By Vern Eppley, updated by Randy Brooks
Pohick Church has been holding an annual Country Fair each fall since 1945, and Apple Butter has been a part of it for almost as many years. Over the years, Apple Butter making has grown to become a major event of fellowship and great camaraderie at Pohick Church, involving an ever-growing number of parishioners and friends. We have continued to refine our processes each year, building on lessons learned from years past leading to a better product, but always holding true to a fine tradition of good fellowship and nostalgia—making Apple Butter the Old Fashioned Way.
Our Country Fair is held in late September on the church grounds. Apple Butter is made the weekend before the fair with some apple sauce being set aside for Fair Day. In past years we have had three 40-gallon copper kettles available to us, each with its own extended stirring paddle and a calibrated measuring stick. In 1997 that all changed. A fourth kettle became available to us so that we were able to do four kettles on Apple Butter Weekend. Currently, we can four kettles on Apple Butter weekend and save one kettle for Fair Day. The 40 gallons of apple sauce for Fair Day is refrigerated for the week. Our apples, Summer Rambo, are ordered from a grower in Biglerville, Pennsylvania, and picked up the Sunday before Apple Butter Weekend.
Saturday of Apple Butter Weekend is devoted to cooking and processing the apples into apple sauce. The apples are washed and cut into small snits by a wonderful group of volunteers armed with paring knives and cutting boards. The snits are taken outside to the cooking kettles, where they are cooked down to a soft mush. This mush is then processed through food processors, separating out the apple skins and seeds, and leaving behind a delicious, hot apple sauce.
Sunday of Apple Butter Weekend is devoted to cooking the apple sauce down to apple butter and canning it in pint jars. It usually takes about 12 hours to cook down a 40-gallon kettle of apple sauce. A hardy group of volunteers arrives at the Parish House at 3:00 AM Sunday to get started, and thus we are usually ready to can around 4:00 PM in the afternoon (shifts of workers rotate into the Sunday morning services).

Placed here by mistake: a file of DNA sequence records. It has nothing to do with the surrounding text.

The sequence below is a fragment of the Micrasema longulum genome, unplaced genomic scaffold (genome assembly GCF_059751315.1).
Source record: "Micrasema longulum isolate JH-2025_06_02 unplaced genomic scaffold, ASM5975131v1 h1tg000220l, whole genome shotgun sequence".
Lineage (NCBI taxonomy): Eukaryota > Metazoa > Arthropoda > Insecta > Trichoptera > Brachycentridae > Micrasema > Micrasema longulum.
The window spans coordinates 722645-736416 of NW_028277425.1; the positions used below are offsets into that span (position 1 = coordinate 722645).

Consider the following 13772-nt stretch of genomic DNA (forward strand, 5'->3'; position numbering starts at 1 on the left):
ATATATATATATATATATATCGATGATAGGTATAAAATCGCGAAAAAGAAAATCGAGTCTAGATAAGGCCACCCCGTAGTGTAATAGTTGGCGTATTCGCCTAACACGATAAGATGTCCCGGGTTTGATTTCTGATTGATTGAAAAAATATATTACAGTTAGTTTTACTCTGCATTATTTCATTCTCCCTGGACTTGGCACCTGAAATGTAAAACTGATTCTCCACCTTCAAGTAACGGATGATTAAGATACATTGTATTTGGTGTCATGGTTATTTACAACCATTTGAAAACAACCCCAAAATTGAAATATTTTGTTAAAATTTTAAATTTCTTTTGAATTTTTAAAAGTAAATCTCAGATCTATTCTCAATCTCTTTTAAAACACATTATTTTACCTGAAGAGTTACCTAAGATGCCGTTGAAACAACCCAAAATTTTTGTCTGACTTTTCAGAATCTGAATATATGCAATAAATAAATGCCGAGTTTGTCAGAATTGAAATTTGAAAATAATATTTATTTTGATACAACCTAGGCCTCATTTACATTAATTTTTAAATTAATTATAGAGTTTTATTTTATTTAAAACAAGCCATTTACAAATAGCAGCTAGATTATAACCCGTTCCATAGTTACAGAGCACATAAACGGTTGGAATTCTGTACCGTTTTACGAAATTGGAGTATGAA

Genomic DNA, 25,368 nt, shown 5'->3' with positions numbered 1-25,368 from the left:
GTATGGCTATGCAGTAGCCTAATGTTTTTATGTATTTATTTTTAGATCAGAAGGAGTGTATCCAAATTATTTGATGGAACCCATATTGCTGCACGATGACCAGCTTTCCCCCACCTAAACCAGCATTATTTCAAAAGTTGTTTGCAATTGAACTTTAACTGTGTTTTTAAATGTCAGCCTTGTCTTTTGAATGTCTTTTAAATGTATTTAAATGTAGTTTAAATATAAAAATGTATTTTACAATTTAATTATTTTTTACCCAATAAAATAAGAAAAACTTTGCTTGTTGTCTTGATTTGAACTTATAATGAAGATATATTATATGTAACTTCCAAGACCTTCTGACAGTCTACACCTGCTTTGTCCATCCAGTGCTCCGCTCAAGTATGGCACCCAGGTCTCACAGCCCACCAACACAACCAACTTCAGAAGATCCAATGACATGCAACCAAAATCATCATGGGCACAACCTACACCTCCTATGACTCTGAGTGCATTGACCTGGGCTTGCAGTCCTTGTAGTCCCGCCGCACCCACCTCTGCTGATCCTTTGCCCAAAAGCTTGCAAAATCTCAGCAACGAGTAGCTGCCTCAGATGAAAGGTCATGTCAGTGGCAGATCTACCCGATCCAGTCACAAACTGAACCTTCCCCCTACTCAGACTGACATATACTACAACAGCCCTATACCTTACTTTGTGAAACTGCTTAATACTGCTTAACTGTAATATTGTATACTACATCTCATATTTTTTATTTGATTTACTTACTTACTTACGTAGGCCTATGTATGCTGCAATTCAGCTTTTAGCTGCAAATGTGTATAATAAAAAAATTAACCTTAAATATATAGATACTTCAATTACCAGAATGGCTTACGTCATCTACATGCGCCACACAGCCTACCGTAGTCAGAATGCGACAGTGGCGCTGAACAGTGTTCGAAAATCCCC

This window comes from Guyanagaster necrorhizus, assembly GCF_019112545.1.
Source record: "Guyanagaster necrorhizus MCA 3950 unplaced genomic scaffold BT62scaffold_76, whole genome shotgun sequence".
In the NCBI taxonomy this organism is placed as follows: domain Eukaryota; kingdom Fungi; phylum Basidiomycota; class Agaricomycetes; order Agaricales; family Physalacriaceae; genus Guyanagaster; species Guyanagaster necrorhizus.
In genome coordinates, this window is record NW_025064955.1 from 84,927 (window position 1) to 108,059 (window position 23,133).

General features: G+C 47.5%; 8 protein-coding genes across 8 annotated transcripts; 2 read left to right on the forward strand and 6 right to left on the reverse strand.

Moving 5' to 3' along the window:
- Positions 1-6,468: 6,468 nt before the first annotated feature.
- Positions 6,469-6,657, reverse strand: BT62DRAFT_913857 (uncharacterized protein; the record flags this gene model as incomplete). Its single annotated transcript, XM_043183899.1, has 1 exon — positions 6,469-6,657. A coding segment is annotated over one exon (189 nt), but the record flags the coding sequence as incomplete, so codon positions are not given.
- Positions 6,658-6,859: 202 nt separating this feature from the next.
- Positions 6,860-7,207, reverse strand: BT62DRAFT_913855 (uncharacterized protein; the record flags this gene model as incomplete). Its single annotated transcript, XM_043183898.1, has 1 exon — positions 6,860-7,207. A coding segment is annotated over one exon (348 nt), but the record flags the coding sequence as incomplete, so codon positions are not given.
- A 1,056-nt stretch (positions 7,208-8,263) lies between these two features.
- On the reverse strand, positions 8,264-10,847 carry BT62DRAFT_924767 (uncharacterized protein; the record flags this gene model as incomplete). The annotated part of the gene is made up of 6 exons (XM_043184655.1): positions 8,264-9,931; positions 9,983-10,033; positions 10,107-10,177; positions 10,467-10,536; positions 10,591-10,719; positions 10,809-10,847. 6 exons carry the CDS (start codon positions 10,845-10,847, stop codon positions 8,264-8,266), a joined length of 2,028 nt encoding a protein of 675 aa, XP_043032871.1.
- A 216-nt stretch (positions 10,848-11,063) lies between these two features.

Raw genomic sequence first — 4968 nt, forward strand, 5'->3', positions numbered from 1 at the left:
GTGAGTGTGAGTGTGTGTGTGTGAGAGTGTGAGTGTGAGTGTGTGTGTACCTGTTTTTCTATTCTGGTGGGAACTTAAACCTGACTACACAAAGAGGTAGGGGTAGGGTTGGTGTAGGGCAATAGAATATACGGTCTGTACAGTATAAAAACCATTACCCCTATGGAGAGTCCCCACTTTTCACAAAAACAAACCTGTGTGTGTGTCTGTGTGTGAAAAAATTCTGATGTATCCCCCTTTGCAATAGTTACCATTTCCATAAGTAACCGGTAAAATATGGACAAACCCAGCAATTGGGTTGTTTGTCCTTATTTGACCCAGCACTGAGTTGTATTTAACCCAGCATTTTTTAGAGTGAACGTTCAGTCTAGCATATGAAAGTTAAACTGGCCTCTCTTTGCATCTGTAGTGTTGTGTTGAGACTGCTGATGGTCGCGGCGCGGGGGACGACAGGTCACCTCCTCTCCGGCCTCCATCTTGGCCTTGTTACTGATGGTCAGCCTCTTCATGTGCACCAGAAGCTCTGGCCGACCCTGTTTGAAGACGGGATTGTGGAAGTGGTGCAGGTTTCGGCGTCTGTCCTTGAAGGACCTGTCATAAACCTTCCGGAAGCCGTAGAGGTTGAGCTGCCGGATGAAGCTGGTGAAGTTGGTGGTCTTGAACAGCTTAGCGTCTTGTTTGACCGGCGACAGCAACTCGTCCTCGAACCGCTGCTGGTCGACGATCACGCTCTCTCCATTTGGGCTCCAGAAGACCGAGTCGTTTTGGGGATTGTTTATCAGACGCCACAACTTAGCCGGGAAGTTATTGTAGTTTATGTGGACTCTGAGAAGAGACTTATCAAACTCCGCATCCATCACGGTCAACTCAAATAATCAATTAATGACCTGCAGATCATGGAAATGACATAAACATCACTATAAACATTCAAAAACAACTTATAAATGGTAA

Our 40-gallon copper kettles were built by true artisans and craftsmen skilled in the processes of working with copper. Each kettle comes with a three-legged, metal stand. The outside cooking area for each kettle is prepared by laying out fire bricks on the brick patio adjacent to the Parish House Common Room. With the kettle in place and leveled, a "chimney" of fire brick is erected around the base of the kettle to concentrate the heat of the cooking fire on the bottom of the kettle. Oak is our firewood of choice and guarantees an even, hot cooking fire.
On Sunday, each kettle is filled with apple sauce. The kettles are constantly stirred from the moment the fire is started to the point at which the last scoop of Apple Butter is dipped out. The apple sauce is quickly brought to the boiling point, which is then sustained until we are ready to can. Sugar is added to each kettle over a one-hour period when we are within two hours of the projected canning time. The amount of sugar varies based on the sweetness of the apples. An ad-hoc committee is established for the “taste test” to help decide the amount of sugar to use. Normally, less than 15 lbs of sugar is added to each kettle. When we are within one hour of the projected canning time we start adding the spices to each kettle. The spices are added at this time so as not to cook out the flavor of the spices before canning. The recipe for spices for each 40-gallon kettle is: 4 ¾ cups of Cinnamon, 1 ¾ cups of Allspice, and a “generous” ¾ cup of Ground Cloves.